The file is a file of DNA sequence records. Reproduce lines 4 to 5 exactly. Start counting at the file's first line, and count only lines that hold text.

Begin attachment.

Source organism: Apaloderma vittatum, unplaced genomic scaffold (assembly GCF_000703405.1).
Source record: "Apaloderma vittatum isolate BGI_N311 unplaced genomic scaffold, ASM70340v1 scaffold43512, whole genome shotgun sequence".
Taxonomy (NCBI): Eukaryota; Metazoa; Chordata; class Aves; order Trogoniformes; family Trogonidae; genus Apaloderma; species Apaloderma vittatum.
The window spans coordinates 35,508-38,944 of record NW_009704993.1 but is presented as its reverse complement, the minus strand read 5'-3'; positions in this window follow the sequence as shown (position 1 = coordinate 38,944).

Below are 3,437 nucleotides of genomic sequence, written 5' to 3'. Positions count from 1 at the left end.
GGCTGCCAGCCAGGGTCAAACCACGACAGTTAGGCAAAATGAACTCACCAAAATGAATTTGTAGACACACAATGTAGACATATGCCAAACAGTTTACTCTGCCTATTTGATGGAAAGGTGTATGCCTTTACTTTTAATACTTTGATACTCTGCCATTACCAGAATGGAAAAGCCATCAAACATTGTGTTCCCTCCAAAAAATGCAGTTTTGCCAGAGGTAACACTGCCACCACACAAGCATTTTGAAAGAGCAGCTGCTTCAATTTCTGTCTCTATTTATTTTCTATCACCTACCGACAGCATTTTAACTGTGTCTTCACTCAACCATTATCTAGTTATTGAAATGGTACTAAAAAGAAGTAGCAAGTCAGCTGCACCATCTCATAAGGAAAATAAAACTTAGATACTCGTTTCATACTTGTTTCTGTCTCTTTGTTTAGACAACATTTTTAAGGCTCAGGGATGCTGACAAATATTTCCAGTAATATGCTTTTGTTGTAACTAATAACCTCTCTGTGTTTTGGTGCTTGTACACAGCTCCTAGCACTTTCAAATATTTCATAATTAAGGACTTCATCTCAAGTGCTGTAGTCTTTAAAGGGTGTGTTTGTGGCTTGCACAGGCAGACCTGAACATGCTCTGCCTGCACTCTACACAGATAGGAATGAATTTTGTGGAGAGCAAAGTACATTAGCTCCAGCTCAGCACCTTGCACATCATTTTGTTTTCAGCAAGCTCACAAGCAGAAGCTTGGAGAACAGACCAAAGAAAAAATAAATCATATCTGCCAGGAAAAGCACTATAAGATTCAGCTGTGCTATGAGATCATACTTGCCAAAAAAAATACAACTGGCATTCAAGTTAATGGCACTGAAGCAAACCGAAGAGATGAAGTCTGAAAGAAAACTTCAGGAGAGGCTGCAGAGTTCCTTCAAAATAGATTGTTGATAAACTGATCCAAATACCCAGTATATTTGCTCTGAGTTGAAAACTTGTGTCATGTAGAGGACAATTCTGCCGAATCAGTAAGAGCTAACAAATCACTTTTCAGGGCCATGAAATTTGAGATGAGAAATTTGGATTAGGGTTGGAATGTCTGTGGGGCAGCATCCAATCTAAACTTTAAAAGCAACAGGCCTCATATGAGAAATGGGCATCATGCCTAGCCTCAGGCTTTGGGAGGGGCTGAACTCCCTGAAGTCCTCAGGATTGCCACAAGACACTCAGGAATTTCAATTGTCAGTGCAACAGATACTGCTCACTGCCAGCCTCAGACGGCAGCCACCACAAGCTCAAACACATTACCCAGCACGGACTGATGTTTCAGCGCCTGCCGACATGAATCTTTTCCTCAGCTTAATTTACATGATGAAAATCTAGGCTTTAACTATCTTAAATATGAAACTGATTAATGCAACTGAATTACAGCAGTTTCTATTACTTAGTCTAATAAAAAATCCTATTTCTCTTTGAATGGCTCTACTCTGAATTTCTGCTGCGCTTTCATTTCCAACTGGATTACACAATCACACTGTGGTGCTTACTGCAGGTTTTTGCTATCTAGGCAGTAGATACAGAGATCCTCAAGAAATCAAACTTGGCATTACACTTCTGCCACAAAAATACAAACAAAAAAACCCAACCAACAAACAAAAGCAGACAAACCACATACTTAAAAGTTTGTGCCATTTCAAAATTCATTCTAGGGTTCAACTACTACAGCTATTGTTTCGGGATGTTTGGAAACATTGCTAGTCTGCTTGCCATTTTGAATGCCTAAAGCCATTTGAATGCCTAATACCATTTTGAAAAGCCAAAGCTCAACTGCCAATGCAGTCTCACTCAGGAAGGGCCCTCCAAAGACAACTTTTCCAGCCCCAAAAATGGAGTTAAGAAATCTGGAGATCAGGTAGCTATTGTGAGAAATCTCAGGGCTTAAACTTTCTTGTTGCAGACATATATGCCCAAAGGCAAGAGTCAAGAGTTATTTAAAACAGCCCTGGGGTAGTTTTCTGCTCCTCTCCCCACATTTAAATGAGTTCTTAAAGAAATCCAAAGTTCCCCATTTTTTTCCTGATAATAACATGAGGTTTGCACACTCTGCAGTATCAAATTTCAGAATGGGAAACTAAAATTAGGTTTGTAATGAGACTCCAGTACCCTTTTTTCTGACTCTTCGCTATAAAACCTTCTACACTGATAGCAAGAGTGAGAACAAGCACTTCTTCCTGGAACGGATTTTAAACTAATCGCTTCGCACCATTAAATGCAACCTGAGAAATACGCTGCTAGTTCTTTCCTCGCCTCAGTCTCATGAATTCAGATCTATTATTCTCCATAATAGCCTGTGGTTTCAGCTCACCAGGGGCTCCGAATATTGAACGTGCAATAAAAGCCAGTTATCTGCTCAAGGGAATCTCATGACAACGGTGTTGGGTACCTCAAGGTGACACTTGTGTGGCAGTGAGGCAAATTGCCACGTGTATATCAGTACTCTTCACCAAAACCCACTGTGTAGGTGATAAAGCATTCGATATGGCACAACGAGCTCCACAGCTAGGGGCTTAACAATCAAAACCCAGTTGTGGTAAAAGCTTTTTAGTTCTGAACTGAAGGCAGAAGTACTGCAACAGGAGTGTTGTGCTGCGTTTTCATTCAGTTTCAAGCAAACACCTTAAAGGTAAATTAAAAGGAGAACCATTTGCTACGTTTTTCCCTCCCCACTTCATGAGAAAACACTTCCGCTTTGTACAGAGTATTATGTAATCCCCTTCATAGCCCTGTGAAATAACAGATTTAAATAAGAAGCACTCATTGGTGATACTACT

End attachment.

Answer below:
The window spans coordinates 35,508-38,944 of record NW_009704993.1 but is presented as its reverse complement, the minus strand read 5'-3'; positions in this window follow the sequence as shown (position 1 = coordinate 38,944).

Below are 3,437 nucleotides of genomic sequence, written 5' to 3'. Positions count from 1 at the left end.